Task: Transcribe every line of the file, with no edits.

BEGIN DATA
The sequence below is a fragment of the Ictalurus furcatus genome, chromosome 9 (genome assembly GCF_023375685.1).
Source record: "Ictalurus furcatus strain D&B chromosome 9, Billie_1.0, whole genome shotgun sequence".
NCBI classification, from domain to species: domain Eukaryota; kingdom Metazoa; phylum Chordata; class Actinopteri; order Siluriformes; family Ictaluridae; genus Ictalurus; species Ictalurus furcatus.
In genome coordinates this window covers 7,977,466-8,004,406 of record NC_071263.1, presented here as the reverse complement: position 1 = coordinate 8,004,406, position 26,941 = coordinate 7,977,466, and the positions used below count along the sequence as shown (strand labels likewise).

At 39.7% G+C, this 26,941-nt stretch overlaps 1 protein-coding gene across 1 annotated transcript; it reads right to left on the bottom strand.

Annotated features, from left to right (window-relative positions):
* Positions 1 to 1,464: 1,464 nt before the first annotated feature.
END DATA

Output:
The sequence below is a fragment of the Ictalurus furcatus genome, chromosome 9 (genome assembly GCF_023375685.1).
Source record: "Ictalurus furcatus strain D&B chromosome 9, Billie_1.0, whole genome shotgun sequence".
NCBI classification, from domain to species: domain Eukaryota; kingdom Metazoa; phylum Chordata; class Actinopteri; order Siluriformes; family Ictaluridae; genus Ictalurus; species Ictalurus furcatus.
In genome coordinates this window covers 7,977,466-8,004,406 of record NC_071263.1, presented here as the reverse complement: position 1 = coordinate 8,004,406, position 26,941 = coordinate 7,977,466, and the positions used below count along the sequence as shown (strand labels likewise).

At 39.7% G+C, this 26,941-nt stretch overlaps 1 protein-coding gene across 1 annotated transcript; it reads right to left on the bottom strand.

Annotated features, from left to right (window-relative positions):
* Positions 1 to 1,464: 1,464 nt before the first annotated feature.